Among the drugs Lee has helped develop during her career, including cancer therapies, she says around a dozen are currently in development, while nine have received FDA approval — an incredible accomplishment as many scientists spend their careers without seeing their drug make it to market. Lee's team is particularly interested in therapies for brain metastases — something that Lee says is a largely unmet need in cancer research, and something her team is working on from a variety of angles. "Now that we've had rapid success with mRNA vaccine technology, we hope to explore what the future holds when applying this technology to cancers," Lee says.

But while evaluating potential cancer therapies is a professional passion of Lee's, it's also a mission that's deeply personal. "I'm also a breast cancer survivor," she says. "So I've been on the other side of things and have participated in a clinical trial."

However, seeing how melanoma therapies that she helped develop have affected other real-life cancer patients, she says, has been a highlight of her career. "We had one therapy that was approved for patients with BRAF-mutant metastatic melanoma," Lee recalls. "Our team in Boulder was graced by a visit from a patient that had benefited from these drugs that we developed. It was a very special moment for the entire team."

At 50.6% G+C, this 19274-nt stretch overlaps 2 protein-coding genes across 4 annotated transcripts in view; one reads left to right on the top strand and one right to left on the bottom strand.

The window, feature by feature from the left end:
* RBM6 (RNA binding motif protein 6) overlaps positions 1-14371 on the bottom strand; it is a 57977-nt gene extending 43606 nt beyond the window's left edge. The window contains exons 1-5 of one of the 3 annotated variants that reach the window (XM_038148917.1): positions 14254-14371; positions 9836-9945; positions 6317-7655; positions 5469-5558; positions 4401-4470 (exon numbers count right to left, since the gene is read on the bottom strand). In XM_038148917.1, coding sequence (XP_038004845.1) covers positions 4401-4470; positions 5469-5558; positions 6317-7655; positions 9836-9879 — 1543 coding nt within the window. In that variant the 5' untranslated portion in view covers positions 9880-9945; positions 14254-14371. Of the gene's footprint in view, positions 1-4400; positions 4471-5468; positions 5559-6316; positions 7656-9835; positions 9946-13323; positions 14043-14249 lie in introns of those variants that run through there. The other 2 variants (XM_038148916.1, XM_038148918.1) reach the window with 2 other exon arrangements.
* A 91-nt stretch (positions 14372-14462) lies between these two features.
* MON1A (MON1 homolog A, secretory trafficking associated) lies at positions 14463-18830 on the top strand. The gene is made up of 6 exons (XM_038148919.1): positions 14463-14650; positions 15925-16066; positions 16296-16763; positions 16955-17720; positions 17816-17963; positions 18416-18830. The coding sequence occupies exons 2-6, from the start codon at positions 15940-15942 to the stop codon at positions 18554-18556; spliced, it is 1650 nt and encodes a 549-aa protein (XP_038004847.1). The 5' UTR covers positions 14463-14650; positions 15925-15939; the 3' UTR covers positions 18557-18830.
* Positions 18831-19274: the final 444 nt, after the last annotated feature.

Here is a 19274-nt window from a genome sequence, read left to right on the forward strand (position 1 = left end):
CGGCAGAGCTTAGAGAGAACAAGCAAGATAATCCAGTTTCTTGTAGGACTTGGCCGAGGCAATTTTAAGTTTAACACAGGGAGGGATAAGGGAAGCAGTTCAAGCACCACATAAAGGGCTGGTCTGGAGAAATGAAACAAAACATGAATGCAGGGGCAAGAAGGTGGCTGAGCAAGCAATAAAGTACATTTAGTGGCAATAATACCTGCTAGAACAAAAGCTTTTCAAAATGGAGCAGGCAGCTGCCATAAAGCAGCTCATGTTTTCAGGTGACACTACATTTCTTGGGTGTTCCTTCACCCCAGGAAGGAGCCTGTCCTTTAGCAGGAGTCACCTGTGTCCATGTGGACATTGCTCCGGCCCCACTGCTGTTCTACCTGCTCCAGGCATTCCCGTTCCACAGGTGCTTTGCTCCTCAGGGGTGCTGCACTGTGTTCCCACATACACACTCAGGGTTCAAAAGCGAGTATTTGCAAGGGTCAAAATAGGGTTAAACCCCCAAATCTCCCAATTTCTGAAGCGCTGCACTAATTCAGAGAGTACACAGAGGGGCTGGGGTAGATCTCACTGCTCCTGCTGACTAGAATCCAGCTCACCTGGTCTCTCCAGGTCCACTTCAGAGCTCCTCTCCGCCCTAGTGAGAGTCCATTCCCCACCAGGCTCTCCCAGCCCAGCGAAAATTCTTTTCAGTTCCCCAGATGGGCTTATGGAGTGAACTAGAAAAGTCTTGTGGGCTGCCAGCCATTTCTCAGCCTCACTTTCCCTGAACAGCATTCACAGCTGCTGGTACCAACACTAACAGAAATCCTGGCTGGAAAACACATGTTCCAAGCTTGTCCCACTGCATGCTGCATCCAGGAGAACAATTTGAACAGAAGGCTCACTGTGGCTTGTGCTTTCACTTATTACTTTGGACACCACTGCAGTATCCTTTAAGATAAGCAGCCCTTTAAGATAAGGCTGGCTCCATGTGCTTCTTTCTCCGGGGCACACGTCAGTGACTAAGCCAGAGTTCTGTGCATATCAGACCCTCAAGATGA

None of these therapies would be available, Lee says without rigorous science behind it: "Facts come from good science. Facts will drive the development of new drugs, and that's what will help patients."

Chiuying "Cynthia" Kuk (they/them) MS, 34, third-year medical student at Michigan State University College of Human Medicine

Photo courtesy of Cynthia Kuk

Cynthia Kuk was just 10 years old when they had a conversation that would change their life forever.

"My mother, who worked as a translator for the government at the time, had been diagnosed with breast cancer, and after her chemotherapy treatments she would get really sick," Kuk, who uses they/them pronouns, recalls. "When I asked my dad why mom was puking so much, he said it was because of the medicine she was taking that would help her get better."

Kuk's response was immediate: "That's so stupid! Why would a medicine make you feel worse instead of better? When I'm older, I want to create medicine that won't make people sick like that."